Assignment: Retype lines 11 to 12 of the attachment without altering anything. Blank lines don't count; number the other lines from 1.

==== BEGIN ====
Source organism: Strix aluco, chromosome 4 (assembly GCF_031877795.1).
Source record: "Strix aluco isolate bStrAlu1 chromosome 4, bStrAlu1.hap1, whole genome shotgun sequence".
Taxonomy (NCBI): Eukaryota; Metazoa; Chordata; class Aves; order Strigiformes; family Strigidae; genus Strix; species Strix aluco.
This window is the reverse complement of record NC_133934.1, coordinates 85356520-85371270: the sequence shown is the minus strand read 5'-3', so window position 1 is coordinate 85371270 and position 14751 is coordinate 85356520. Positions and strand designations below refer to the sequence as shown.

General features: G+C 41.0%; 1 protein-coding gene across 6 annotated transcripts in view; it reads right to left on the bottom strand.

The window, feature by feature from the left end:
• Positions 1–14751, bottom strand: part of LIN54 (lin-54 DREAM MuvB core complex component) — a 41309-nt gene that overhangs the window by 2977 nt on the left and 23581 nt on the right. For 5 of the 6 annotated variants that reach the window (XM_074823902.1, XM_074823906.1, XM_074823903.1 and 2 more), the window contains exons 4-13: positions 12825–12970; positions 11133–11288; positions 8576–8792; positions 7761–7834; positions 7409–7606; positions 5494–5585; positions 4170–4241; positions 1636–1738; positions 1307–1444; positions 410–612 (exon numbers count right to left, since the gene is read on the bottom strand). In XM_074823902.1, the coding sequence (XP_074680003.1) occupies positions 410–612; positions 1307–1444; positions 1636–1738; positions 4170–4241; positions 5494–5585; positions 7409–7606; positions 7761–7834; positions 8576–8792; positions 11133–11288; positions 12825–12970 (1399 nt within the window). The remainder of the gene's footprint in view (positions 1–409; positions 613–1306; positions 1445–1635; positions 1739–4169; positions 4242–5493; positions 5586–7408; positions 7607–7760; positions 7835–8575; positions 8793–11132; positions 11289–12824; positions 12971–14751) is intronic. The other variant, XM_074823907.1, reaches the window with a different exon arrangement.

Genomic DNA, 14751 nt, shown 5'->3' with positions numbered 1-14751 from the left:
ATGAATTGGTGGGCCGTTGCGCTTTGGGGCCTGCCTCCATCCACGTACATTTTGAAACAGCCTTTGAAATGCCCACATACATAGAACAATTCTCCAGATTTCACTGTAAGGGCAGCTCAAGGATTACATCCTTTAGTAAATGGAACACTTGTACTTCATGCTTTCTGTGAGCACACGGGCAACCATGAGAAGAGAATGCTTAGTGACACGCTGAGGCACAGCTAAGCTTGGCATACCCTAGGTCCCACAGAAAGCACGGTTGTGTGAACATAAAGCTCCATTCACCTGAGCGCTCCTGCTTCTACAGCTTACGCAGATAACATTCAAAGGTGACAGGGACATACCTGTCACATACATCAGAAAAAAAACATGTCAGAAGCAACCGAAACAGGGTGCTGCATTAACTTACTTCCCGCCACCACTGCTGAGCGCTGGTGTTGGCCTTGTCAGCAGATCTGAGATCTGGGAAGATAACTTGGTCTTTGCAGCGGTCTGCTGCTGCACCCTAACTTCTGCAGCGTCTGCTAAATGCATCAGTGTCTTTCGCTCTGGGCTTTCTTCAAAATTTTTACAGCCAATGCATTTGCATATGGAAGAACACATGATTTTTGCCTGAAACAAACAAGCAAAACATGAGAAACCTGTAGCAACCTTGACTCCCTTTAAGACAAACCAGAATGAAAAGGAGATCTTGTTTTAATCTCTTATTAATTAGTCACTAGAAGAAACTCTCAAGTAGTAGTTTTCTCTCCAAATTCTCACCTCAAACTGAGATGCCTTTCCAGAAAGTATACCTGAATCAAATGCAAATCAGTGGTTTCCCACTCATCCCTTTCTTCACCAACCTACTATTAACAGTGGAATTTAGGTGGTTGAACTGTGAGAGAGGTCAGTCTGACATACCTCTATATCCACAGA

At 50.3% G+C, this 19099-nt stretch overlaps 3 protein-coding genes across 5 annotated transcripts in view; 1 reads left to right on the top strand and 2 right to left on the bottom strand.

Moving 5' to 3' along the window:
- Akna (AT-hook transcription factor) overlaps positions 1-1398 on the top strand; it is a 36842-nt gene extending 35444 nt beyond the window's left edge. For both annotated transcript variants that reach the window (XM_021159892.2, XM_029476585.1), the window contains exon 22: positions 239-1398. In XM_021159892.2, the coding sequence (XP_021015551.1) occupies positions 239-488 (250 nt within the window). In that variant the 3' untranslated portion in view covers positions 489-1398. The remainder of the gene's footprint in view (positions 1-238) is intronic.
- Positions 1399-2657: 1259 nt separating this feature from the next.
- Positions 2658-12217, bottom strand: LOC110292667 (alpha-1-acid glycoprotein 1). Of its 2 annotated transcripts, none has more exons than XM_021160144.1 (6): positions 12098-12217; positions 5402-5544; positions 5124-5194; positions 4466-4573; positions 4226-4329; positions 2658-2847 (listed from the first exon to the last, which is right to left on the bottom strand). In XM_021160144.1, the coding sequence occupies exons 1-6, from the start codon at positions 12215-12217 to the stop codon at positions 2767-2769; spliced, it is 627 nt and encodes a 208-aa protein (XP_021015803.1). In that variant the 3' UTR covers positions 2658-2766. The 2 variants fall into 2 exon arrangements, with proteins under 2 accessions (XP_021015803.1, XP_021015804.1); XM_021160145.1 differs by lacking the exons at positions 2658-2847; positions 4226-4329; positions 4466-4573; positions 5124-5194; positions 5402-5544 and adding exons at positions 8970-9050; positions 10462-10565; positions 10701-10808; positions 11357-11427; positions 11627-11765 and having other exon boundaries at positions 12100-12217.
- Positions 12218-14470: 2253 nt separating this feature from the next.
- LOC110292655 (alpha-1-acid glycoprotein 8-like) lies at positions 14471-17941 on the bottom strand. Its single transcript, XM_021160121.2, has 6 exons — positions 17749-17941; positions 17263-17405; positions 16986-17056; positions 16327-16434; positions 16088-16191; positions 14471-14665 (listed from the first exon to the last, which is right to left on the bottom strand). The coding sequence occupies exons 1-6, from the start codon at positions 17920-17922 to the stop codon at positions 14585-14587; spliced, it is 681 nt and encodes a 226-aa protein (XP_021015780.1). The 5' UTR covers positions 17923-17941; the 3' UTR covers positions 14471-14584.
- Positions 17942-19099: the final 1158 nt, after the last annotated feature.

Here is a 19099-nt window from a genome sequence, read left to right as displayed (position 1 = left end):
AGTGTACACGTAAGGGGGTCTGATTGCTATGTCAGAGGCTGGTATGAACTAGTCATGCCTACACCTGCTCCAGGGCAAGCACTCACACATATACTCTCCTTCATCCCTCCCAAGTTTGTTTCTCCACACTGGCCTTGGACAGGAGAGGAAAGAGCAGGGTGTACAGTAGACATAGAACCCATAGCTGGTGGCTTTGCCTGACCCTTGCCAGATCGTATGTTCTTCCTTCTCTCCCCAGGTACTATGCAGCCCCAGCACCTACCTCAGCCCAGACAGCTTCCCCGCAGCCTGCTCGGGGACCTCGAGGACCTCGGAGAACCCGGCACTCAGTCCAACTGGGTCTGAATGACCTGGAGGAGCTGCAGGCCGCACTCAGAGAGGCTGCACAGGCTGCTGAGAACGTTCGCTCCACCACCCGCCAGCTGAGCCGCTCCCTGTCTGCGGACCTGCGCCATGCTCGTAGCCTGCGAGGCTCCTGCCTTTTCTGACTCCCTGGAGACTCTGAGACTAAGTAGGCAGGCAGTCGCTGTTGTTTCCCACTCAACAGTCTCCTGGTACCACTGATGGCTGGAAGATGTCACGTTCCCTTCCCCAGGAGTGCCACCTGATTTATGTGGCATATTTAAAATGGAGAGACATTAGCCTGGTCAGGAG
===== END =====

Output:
Moving 5' to 3' along the window:
- Akna (AT-hook transcription factor) overlaps positions 1-1398 on the top strand; it is a 36842-nt gene extending 35444 nt beyond the window's left edge. For both annotated transcript variants that reach the window (XM_021159892.2, XM_029476585.1), the window contains exon 22: positions 239-1398. In XM_021159892.2, the coding sequence (XP_021015551.1) occupies positions 239-488 (250 nt within the window). In that variant the 3' untranslated portion in view covers positions 489-1398. The remainder of the gene's footprint in view (positions 1-238) is intronic.